17 Questions, 17 Days Before Massachusetts Online Sportsbooks Launch

Written By Matthew Bain on February 21, 2023 - Last Updated on August 7, 2023
17 lingering questions, 17 days before Massachusetts online sportsbooks launch, from playma.com

Online sports betting in Massachusetts is expected to launch March 10 at 10 a.m. ET.

With famously passionate fans following successful franchises, led by the sports-crazed Boston metropolitan area, Massachusetts figures to have one of the biggest online sportsbook launches since Congress repealed PASPA in 2018.

And that launch is just 17 days away.

So, we decided to round up 17 of the most pressing, popular, and lingering questions about the launch of MA sportsbook apps. Then, we answered each one with the best possible insight and information currently available.

1. Which sports betting apps will be available?

There will be seven Massachusetts sports betting apps available on March 10:

  • DraftKings
  • FanDuel
  • Caesars Sportsbook
  • BetMGM
  • WynnBET
  • Betr
  • Barstool Sportsbook

PointsBet pulled its Massachusetts online license application this week.

Fanatics Sportsbook and Bally Bet will launch in May. Betway will launch in 2024.

2. How many retail sportsbooks are there?

There are currently three retail sportsbooks in Massachuetts, and they’re all at the three state casinos:

  • Encore Boston Harbor, located just north of downtown Boston, has a WynnBET Sportsbook.
  • MGM Springfield, in Springfield, has a BetMGM Sportsbook.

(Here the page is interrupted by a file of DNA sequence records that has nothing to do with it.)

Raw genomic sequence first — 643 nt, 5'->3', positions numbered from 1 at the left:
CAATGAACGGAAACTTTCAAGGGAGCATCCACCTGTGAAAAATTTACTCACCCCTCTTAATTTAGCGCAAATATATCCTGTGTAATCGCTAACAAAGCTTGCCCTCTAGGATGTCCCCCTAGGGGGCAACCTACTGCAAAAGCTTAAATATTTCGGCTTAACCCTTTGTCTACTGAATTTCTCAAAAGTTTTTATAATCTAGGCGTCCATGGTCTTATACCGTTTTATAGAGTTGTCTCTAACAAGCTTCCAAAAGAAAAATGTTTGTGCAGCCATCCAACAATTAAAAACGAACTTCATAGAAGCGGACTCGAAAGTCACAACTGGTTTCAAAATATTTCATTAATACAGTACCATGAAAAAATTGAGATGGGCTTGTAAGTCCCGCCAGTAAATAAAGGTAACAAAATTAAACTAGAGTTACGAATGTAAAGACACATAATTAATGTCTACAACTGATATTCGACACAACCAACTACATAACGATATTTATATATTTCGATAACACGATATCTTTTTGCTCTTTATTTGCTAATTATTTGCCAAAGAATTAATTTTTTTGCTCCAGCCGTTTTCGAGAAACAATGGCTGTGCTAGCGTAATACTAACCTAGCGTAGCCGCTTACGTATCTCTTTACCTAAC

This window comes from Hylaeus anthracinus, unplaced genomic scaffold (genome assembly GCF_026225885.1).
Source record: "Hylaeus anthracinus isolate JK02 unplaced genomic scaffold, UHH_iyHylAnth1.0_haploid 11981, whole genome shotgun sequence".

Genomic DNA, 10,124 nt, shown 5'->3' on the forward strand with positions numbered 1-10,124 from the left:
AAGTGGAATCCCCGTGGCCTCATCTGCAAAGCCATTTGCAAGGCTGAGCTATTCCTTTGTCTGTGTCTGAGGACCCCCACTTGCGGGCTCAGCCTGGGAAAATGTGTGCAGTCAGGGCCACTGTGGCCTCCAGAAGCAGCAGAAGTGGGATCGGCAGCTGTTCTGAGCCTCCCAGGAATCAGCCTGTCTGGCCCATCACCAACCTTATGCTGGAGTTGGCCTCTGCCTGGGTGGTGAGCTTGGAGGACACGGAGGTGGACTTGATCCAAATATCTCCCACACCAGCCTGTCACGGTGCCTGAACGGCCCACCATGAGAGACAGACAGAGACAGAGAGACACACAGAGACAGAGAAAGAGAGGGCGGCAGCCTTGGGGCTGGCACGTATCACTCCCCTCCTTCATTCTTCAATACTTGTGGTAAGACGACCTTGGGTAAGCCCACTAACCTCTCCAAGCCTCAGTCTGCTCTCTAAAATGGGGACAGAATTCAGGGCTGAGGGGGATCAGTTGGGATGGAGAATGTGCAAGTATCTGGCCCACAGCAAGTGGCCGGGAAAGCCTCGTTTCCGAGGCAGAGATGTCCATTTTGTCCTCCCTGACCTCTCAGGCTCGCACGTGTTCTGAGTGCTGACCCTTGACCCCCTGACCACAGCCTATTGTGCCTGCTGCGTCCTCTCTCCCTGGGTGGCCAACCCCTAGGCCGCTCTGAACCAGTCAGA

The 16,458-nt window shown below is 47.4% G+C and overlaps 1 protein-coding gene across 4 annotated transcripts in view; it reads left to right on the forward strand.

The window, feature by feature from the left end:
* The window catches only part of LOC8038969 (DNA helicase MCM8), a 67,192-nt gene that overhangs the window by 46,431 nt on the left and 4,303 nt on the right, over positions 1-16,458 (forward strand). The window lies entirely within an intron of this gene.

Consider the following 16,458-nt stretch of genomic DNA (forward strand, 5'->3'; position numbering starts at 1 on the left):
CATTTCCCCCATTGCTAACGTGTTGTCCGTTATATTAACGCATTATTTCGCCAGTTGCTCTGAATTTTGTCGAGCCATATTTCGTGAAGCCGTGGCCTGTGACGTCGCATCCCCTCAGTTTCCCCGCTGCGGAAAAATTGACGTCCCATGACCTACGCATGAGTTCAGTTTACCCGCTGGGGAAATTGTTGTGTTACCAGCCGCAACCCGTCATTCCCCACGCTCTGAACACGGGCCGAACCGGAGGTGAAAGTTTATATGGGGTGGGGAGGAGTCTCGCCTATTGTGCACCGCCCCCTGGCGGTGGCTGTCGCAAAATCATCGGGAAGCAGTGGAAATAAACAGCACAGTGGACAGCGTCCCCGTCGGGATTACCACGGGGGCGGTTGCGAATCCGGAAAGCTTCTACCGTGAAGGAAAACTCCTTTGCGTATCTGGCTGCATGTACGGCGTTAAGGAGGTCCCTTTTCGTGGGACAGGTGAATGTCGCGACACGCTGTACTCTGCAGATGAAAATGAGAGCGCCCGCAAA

• Plainridge Park Casino, located in Plainville, 54 miles south of Boston, has a Barstool Sportsbook.

Why isn’t Caesars Sportsbook at Raynham Park open yet?

Raynham Park, one of Massachusetts’ two horse racing simulcast facilities, inked a deal with Caesars Sportsbook for a retail sportsbook at its property. That news was announced a month ago.

So how come there’s no retail Caesars Sportsbook Massachusetts yet?

Well, Raynham Park still has to get approval from the Massachusetts Gaming Commission to offer sports betting. The MGC will discuss when it will review Raynham Park’s license application at its Feb. 23 meeting.

3. Will more sportsbooks launch in the future?

Yes. Both retail and online.

Massachusetts law allows for up to 15 online sports betting apps: seven untethered licenses, six licenses tethered to Massachusetts casinos, and two licenses tethered to the state’s simulcast facilities (Suffolk Downs and Raynham Park).

So far, these are the 10 licenses that have been awarded:

License TypeHow Many ApprovedList of Approved
Untethered5DraftKings
FanDuel
Bally Bet
Betr
Betway
Tethered5BetMGM (MGM Springfield)
WynnBET (Encore Boston Harbor)
Barstool Sportsbook (Plainridge Park Casino)
Caesars Sportsbook (Encore Boston Harbor)
Fanatics Sportsbook (Plainridge Park Casino)

That means two more untethered online licenses are available, as well as three more tethered licenses — one more for MGM Springfield, one for Suffolk Downs, and one for Raynham Park.

Bet365 was originally partnered with Raynham Park for its tethered online license, but that deal fell through.

Why isn’t BetRivers launching?

When the list of sports betting operators pursuing licenses came out, there was one glaring omission: